Business Briefs


Focus on Afghanistan

The war in Afghanistan, triggered by the terrible events of September 11, 2001, was widely supported by the international community in 2002-3. This support manifested itself in a large military coalition in the form of the ISAF (International Security Assistance Force) and similarly in support of US operations, to try and enforce peace and oversee an economic, political and social reconstruction campaign. The aim of the campaign is to deny militant Islamists Afghanistan as a home base, and a place to train and plan freely. In achieving this goal, it was always widely assumed that this would result in Afghanistan becoming a democratic, stable and economically viable member of the international community. But there is more at stake in the Afghanistan campaign than just the future of Afghanistan, as the contagion effect of violent and radicalized forms of Islam have taken hold in Pakistan and have now eroded the viability of the Pakistani state.

The conflict in Afghanistan should not be seen as remote from European and American domestic counterterrorism efforts, but rather as an integral part of them (even if public opinion in Europe differs). How the situation in Afghanistan (and Pakistan) develops and whether moderate Islamism prevails in these countries will be strong determinants in the success of the war against terrorism. While this counterterrorism fight is commonly seen as an American concern (and American interests do undoubtedly continue to be threatened by Islamic terrorism), the frontline for this conflict is Europe with its porous borders and large migrant communities.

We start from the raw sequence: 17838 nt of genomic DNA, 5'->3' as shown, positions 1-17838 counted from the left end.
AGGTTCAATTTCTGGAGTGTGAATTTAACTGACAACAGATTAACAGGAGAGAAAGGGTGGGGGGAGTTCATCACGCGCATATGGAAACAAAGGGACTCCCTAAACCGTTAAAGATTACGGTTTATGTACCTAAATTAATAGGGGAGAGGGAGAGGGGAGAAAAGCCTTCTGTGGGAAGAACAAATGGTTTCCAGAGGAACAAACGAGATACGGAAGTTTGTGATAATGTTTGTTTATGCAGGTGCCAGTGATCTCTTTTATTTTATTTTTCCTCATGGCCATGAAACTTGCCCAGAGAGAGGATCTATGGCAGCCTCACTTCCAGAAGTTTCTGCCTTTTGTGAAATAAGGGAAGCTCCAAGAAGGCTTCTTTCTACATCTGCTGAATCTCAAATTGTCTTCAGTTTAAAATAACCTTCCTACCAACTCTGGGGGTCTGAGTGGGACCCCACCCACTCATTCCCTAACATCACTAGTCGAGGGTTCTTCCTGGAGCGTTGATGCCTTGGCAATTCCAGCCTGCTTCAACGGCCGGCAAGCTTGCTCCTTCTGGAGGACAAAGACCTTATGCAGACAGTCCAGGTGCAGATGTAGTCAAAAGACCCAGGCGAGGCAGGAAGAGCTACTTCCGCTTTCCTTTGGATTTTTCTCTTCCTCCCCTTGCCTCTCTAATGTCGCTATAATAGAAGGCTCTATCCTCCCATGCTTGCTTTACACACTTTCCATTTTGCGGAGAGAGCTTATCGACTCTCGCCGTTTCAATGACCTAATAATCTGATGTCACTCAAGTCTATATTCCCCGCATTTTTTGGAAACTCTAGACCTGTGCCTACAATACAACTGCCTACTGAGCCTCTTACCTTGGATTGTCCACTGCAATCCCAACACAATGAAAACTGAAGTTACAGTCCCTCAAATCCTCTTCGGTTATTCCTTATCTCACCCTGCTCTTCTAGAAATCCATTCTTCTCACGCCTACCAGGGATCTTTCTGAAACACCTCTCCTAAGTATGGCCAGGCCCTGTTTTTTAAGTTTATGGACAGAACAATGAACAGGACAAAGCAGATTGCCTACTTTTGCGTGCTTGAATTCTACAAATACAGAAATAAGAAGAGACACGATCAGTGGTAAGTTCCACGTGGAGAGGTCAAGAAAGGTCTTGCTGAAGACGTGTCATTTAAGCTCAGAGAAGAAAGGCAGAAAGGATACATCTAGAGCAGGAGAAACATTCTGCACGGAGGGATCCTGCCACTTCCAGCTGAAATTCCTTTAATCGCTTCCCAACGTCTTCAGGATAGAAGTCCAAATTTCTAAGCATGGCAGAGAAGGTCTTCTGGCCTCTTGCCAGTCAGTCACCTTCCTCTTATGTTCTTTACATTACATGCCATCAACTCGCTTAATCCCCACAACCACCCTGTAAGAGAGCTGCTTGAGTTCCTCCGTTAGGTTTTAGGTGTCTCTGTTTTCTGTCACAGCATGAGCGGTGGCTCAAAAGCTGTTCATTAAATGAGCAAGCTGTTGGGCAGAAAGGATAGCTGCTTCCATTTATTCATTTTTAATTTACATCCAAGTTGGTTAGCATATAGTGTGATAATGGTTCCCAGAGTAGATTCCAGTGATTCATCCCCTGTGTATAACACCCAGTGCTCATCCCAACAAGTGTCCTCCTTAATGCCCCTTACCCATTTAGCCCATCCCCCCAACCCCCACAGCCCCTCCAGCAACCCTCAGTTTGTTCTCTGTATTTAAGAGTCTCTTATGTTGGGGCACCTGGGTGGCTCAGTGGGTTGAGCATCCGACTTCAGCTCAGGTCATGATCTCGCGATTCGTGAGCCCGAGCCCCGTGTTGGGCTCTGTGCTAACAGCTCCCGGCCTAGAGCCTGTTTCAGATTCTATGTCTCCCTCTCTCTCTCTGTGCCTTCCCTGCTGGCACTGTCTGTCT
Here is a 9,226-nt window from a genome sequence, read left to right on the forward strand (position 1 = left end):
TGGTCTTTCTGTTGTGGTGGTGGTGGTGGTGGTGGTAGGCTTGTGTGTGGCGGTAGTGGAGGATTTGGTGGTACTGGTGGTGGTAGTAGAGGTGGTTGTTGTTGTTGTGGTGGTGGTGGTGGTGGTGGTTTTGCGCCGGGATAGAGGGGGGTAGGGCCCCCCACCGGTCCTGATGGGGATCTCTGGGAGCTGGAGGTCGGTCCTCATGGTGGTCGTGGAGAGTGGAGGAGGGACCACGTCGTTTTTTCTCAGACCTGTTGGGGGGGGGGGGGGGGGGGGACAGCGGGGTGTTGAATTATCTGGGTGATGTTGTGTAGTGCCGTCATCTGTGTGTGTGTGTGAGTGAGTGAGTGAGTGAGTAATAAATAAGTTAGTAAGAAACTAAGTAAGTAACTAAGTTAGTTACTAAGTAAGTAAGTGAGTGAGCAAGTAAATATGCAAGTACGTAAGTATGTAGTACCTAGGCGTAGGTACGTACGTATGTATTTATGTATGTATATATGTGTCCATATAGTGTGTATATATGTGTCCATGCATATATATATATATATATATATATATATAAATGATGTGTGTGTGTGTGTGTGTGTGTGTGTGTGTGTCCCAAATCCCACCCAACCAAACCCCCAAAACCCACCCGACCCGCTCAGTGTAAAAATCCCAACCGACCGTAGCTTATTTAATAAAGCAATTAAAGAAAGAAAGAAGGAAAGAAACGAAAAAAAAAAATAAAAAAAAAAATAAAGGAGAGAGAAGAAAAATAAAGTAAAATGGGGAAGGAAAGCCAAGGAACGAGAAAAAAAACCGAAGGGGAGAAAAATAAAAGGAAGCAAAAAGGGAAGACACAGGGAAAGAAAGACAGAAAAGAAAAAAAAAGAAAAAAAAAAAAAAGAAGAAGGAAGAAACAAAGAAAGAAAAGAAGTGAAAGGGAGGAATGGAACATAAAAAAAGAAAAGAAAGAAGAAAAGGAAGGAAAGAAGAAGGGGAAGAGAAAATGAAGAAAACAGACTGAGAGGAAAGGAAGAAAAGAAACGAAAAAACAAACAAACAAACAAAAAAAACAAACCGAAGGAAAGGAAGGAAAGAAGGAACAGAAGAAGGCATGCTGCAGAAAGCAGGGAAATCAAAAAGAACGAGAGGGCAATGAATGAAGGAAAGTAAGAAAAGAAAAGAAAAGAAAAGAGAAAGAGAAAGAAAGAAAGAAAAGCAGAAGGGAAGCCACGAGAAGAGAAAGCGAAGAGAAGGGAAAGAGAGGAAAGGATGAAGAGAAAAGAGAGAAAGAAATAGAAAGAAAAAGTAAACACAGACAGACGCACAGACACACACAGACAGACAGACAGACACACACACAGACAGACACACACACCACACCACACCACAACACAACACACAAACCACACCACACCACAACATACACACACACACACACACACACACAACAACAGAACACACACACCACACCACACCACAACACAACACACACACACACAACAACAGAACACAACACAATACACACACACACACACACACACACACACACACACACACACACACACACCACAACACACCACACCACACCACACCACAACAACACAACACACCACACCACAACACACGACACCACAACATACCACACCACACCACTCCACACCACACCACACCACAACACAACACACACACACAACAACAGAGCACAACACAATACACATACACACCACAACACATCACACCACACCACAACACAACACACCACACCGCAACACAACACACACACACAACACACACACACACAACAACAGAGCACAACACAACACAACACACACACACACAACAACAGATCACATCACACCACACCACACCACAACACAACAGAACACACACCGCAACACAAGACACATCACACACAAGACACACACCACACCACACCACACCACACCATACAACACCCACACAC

This brief focuses on several important aspects of the situation in Afghanistan: burden sharing across the coalition, prospects for withdrawal, the transfer of military and government functions to the Afghanistan civilian authorities, the continued problem of opium production, and the virtual collapse of the Pakistani state. The troubles in Afghanistan are a good litmus test of the strength of the Atlantic bridge – the range and extent of cooperation between the EU and the US – on issues of common importance. This paper makes a series of assessments about this relationship and the recent developments, while assuming that much of the background issues are known to readers and do not need restating. 

  • The Military Campaign and State-building Efforts
  • Eradicating the Production of Illegal Drugs
  • The Virtual Collapse of Pakistan
  • Consequences for the Atlantic Bridge

 


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